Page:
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Rubel v. Johnson

Court of Appeals of Ohio, Seventh District, Monroe

December 18, 2017


         Civil Appeal from the Court of Common Pleas of Monroe County, Ohio. Case No. 2013-271

          For Plaintiffs-Appellants: Atty. Richard A. Yoss Atty. Ryan M. Regel Atty. Jordan C. Croucher

          For Defendants-Appellees: Atty. Eric C. Johnson Johnson & Johnson Law Offices

          Hon. Carol Ann Robb Hon. Gene Donofrio Hon. Cheryl L. Waite


          ROBB, P.J.

         {¶1} Plaintiffs-Appellants Gary and Nancy Rubel appeal the decision of the Monroe County Common Pleas Court finding Defendant-Appellee Sheila Johnson owned 1/3 of the mineral interest underlying Appellant's property. The sole issue is whether a 1966 deed transferring property to Appellants contained a mineral reservation where it stated: "Subject, however, to all right, title and interest of the grantor herein in the above three tracts in all minerals rights thereunder including coal, gas and oil." Appellants argued this clause merely conditioned the transfer on what the grantor had the ability to grant and limited the warranty in the deed. Appellee argued the clause constituted a mineral reservation, and the trial court agreed. For the following reasons, the trial court's judgment is affirmed.


         {¶2} In 1912, Luella Roe and her husband, Francis, conveyed sixty acres in Monroe County "excepting and reserving from the same the undivided one half oil royalty, being the one sixteenth of the oil produced from said premises * * *." In 1948, an estate was opened in the Guernsey County Probate Court for Paul Johnson who died owning four tracts of land including the sixty-acre tract (called tract III). In 1949, the probate court's certificate of transfer was recorded showing ownership of the real estate transferred to three devisees: Ethel Johnson (the decedent's wife), James W. Johnson, and John R. Johnson (the decedent's two children). The description of tract III recited: "EXCEPTING AND RESERVING from the same the undivided one-half oil royalty, being the 1/16th of the oil produced from said premises."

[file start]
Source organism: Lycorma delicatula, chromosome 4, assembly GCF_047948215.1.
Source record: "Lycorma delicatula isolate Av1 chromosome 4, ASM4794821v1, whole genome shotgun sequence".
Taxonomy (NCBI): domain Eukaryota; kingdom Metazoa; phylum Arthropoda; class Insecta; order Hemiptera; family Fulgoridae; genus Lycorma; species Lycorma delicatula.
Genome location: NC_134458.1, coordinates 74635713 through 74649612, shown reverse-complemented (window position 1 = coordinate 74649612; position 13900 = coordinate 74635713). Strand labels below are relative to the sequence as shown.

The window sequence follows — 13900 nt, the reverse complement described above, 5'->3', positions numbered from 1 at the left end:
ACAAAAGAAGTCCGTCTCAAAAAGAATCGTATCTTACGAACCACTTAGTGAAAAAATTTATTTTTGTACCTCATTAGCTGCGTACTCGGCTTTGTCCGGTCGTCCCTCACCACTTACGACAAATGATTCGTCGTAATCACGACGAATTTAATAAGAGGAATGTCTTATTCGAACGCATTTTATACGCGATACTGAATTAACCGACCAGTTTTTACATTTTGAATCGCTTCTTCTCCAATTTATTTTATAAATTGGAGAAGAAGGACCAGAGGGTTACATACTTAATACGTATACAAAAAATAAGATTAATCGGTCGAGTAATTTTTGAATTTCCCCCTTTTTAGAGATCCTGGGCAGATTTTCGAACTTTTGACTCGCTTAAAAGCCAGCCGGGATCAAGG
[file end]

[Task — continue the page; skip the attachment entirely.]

{¶3} In 1966, John and James Johnson sold the 2/3 interest they inherited in tracts I, II, and III to Appellant Gary Rubel. As Appellee Sheila Johnson was married to James Johnson, she was listed in the deed as his wife and a grantor. After the description for tract III, the deed contained a paragraph with the aforementioned "EXCEPTING AND RESERVING" clause concerning the oil royalty. In a separate paragraph was the disputed clause: "Subject, however, to all right, title and interest of the grantor herein in the above three tracts in all minerals rights thereunder including coal, gas and oil." The deed then noted the property was part of the premises transferred from the estate of Paul Johnson with reference to the recordation of the prior deed.